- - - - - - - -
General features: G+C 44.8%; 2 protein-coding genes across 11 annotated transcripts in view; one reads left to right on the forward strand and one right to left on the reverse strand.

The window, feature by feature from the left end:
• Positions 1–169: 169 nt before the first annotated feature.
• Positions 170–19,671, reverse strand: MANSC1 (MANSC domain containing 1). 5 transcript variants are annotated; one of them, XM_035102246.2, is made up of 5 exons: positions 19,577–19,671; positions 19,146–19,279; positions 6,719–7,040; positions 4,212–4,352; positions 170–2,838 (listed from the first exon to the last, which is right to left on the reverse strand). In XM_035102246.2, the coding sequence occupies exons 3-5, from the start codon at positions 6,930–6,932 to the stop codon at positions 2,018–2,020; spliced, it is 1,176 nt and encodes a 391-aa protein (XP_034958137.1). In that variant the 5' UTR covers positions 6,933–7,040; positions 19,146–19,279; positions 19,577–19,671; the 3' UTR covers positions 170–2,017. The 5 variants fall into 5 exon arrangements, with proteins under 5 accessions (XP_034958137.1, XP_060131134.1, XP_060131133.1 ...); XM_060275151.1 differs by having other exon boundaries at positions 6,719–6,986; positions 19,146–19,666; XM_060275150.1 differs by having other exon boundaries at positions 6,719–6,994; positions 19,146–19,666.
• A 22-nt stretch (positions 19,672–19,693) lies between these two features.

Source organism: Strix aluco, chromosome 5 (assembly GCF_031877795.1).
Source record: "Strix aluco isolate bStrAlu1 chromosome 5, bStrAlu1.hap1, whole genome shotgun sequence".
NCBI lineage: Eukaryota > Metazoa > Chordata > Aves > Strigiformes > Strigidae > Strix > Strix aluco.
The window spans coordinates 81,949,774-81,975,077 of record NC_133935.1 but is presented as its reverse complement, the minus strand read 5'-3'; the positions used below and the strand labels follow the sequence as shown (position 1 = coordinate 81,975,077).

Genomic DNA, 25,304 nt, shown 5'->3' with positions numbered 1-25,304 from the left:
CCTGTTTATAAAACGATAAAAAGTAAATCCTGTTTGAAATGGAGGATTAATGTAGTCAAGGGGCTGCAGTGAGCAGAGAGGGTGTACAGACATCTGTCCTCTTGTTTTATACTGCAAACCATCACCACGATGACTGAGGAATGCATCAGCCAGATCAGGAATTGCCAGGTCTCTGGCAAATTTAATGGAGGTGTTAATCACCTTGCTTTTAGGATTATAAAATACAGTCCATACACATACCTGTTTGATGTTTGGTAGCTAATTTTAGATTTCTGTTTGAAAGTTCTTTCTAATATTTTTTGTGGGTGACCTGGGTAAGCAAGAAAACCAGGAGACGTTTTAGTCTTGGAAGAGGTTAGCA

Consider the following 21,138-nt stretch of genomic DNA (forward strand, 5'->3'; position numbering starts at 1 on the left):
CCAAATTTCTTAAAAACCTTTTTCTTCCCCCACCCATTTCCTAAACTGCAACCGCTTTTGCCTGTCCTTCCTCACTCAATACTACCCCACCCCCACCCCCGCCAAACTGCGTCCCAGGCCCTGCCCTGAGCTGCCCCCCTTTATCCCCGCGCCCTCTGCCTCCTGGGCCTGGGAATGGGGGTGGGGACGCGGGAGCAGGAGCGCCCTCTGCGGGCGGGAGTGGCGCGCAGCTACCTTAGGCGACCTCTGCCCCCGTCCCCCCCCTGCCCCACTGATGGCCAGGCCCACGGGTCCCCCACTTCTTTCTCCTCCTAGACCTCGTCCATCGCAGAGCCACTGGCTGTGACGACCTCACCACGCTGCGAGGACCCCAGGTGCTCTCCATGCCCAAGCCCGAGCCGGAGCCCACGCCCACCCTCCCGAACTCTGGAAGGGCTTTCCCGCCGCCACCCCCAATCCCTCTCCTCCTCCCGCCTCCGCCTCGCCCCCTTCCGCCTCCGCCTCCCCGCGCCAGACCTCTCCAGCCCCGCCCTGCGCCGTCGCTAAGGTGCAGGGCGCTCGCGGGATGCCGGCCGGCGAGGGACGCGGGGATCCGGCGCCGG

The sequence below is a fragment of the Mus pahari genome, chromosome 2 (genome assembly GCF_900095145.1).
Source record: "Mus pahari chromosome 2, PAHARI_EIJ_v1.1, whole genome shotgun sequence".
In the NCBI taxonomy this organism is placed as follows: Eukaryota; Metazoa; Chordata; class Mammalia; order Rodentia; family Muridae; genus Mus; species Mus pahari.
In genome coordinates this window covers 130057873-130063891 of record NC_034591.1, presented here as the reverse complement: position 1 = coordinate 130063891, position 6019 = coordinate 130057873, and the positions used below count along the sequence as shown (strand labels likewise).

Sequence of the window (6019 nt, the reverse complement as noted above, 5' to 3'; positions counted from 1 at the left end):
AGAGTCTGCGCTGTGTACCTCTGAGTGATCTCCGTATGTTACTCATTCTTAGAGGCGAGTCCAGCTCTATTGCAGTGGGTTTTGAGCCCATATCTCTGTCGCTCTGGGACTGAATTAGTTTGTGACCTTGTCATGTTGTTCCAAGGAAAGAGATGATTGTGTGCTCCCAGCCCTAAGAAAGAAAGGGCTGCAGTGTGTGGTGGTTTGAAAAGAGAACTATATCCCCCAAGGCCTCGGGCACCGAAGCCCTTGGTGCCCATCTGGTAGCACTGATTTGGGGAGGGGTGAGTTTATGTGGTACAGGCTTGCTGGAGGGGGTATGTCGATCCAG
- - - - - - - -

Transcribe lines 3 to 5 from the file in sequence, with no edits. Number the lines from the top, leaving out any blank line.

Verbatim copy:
• Positions 1–169: 169 nt before the first annotated feature.
• Positions 170–19,671, reverse strand: MANSC1 (MANSC domain containing 1). 5 transcript variants are annotated; one of them, XM_035102246.2, is made up of 5 exons: positions 19,577–19,671; positions 19,146–19,279; positions 6,719–7,040; positions 4,212–4,352; positions 170–2,838 (listed from the first exon to the last, which is right to left on the reverse strand). In XM_035102246.2, the coding sequence occupies exons 3-5, from the start codon at positions 6,930–6,932 to the stop codon at positions 2,018–2,020; spliced, it is 1,176 nt and encodes a 391-aa protein (XP_034958137.1). In that variant the 5' UTR covers positions 6,933–7,040; positions 19,146–19,279; positions 19,577–19,671; the 3' UTR covers positions 170–2,017. The 5 variants fall into 5 exon arrangements, with proteins under 5 accessions (XP_034958137.1, XP_060131134.1, XP_060131133.1 ...); XM_060275151.1 differs by having other exon boundaries at positions 6,719–6,986; positions 19,146–19,666; XM_060275150.1 differs by having other exon boundaries at positions 6,719–6,994; positions 19,146–19,666.
• A 22-nt stretch (positions 19,672–19,693) lies between these two features.